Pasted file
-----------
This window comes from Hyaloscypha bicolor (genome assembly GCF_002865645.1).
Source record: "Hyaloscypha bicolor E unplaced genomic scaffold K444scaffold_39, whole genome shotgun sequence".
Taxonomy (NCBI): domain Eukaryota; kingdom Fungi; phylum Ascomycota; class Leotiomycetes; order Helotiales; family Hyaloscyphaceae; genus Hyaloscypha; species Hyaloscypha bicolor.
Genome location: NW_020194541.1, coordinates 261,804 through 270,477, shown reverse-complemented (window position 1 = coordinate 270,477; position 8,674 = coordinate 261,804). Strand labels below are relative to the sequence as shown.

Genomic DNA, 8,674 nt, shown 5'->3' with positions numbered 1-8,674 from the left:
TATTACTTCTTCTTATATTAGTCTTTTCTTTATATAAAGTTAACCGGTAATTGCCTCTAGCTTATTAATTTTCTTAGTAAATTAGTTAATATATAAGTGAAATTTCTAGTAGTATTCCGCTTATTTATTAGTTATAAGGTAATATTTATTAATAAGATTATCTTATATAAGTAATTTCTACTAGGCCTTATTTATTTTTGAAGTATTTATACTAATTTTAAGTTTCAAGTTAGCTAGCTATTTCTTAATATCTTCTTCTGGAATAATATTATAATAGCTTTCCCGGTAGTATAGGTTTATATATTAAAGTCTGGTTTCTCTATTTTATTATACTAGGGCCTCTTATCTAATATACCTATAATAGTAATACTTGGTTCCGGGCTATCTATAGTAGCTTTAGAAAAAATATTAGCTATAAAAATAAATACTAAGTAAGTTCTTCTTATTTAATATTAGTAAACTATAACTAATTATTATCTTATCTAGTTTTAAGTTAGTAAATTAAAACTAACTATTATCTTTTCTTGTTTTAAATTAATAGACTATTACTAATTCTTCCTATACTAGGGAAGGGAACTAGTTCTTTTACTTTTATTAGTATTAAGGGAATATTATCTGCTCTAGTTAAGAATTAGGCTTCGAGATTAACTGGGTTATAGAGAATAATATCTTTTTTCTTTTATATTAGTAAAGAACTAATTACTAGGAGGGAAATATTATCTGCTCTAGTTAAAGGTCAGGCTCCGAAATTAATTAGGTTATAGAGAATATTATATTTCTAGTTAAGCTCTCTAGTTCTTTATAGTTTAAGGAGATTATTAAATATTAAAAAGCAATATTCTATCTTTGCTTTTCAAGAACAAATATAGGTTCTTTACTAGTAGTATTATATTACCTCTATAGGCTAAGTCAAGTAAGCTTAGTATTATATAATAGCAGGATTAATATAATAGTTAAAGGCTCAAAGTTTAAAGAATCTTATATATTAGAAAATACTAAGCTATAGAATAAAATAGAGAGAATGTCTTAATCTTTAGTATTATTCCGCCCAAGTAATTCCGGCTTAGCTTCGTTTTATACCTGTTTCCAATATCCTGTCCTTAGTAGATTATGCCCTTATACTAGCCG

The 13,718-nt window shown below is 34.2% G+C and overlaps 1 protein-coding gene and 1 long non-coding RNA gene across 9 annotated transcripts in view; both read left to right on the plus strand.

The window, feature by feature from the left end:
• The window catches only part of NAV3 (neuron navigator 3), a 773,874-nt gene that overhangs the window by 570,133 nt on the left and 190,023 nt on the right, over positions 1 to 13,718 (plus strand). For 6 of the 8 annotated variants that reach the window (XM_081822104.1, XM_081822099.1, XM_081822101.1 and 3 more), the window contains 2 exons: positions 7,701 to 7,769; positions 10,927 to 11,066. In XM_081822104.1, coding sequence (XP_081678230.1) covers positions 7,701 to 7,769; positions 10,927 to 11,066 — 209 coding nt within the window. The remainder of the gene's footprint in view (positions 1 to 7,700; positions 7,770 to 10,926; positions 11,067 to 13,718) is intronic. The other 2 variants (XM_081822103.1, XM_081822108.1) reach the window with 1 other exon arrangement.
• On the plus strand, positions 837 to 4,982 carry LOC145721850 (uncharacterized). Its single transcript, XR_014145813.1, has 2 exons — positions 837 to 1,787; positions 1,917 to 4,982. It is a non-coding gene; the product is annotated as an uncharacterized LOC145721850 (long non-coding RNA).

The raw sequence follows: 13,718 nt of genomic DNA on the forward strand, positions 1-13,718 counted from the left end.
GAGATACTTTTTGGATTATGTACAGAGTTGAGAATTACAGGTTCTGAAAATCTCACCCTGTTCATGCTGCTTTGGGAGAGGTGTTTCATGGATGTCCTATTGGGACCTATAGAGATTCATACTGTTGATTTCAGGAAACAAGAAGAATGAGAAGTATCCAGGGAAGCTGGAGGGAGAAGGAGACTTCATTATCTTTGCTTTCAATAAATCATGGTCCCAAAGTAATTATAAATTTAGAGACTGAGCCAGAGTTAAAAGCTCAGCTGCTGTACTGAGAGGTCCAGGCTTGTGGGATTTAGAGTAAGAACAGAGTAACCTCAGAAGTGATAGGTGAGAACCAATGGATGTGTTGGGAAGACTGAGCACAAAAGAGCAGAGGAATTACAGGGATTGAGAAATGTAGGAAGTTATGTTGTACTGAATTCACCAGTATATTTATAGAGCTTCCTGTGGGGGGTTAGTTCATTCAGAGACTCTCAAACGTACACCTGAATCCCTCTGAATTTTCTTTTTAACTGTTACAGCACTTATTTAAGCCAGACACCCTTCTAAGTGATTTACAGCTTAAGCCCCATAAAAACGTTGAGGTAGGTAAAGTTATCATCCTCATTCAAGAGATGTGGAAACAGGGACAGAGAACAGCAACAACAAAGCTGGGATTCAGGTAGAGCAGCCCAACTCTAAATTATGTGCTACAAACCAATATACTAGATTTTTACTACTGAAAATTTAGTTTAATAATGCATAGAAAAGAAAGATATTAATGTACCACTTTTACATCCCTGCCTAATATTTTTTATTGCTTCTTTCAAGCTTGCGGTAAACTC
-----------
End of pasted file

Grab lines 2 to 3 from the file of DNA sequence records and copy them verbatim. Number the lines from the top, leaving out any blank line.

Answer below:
Source record: "Hyaloscypha bicolor E unplaced genomic scaffold K444scaffold_39, whole genome shotgun sequence".
Taxonomy (NCBI): domain Eukaryota; kingdom Fungi; phylum Ascomycota; class Leotiomycetes; order Helotiales; family Hyaloscyphaceae; genus Hyaloscypha; species Hyaloscypha bicolor.